Class Year

2019

Date

4-23-2019

Document Type

Thesis

Distinguished Thesis

yes

Degree Name

Bachelor of Arts (BA)

Department or Program

Neuroscience

Second Department or Program

Psychology

First Advisor

Jean-Marie Maddux

Second Advisor

Matthew R. Kelley

Third Advisor

Katy Reedy

Abstract

The attentional set-shifting task (ASST) measures cognitive flexibility in rats. Studies demonstrate that nicotine administration before testing improves performance; however, no studies have examined a chronic pre-treatment effect. To assess this, 14 daily nicotine (0.4 mg/kg) or saline injections were given, and tests were conducted drugfree. Due to reports of neuroplastic changes induced by repeated nicotine administration, this regimen was predicted to improve performance; however, this effect was not demonstrated. A locomotor activity control experiment was conducted to determine if nicotine had an effect in a separate behavioral paradigm. A subset of the pre-treated rats were given a nicotine injection and observed for locomotor activity. In agreement with previous studies, nicotine naïve rats demonstrated less activity than nicotine tolerant rats. Nicotine therefore had a behavioral effect in a paradigm separate from the ASST, suggesting nicotine must be present at test in the ASST to enhance behavior.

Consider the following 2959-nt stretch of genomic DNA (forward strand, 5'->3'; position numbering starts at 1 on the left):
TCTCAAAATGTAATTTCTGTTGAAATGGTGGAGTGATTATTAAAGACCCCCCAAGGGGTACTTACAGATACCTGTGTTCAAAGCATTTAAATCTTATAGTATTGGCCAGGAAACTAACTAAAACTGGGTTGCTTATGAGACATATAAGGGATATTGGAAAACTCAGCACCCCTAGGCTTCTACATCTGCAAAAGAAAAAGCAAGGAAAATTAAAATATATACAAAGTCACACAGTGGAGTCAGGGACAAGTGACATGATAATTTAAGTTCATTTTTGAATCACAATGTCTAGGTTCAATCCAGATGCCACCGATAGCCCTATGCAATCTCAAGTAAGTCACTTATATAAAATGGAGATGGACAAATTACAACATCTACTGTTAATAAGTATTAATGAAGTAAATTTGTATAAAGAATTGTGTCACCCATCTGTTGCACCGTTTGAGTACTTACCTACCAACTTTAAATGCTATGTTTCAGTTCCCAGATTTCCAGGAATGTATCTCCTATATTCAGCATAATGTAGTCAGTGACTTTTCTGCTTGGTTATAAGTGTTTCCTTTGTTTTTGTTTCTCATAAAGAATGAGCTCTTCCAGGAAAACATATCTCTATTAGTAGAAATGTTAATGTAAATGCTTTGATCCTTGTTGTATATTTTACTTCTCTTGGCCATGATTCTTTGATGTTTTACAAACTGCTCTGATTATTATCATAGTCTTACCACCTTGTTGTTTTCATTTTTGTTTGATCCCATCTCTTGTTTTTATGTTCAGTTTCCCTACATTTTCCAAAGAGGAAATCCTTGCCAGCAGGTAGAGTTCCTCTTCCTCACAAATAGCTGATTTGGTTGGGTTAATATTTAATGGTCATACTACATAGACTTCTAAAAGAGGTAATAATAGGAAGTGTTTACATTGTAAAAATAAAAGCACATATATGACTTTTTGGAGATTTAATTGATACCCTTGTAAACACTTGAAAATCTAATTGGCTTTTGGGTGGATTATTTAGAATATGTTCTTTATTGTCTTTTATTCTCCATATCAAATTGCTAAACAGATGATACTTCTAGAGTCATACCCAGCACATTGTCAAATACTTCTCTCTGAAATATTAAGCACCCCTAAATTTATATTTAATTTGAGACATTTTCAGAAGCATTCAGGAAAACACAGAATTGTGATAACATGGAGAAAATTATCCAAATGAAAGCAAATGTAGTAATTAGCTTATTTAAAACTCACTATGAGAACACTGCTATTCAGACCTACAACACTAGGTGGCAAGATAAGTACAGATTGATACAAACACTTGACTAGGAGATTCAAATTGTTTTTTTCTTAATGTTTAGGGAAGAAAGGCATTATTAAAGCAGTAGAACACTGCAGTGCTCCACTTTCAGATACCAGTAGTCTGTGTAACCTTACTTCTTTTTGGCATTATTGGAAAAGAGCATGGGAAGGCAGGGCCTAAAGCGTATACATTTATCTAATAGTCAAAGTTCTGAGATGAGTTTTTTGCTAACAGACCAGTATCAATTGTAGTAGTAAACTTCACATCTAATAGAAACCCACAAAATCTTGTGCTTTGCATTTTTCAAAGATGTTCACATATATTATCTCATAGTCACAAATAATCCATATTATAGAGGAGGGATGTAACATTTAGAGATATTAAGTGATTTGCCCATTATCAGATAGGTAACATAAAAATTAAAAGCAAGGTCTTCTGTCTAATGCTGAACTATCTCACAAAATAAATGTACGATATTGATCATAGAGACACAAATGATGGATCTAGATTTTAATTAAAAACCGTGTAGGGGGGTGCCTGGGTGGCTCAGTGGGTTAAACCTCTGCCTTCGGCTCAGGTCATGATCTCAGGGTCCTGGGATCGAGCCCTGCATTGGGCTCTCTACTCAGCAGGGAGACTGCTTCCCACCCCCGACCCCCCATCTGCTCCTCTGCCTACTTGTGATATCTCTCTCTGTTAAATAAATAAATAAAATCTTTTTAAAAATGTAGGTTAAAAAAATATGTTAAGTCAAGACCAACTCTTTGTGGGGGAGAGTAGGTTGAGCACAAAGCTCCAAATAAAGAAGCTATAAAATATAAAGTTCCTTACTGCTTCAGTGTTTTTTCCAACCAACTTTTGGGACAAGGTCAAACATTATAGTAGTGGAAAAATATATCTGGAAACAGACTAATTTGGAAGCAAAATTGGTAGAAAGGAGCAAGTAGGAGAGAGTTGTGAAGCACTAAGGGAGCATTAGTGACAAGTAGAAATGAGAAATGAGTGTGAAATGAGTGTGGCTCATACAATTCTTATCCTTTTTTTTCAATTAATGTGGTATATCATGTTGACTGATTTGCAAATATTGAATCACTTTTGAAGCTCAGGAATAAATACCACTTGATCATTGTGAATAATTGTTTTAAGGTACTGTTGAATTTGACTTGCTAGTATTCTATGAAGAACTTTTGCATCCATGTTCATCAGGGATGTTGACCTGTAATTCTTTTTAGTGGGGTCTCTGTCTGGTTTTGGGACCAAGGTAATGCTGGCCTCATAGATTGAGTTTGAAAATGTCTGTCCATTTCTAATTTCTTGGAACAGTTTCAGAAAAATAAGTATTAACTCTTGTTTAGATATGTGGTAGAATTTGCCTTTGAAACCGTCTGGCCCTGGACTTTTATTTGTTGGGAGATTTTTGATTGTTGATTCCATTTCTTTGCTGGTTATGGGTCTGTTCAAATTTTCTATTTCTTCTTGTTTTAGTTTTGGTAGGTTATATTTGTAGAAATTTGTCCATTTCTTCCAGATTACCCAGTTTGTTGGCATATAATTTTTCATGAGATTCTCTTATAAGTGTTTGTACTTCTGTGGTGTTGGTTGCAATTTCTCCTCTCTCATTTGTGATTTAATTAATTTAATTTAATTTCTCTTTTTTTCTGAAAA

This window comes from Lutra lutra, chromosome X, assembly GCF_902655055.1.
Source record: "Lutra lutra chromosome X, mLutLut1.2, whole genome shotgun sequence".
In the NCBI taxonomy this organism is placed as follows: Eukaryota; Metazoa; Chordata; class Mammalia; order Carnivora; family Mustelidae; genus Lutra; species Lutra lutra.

Language

English

Available for download on Wednesday, May 04, 2022


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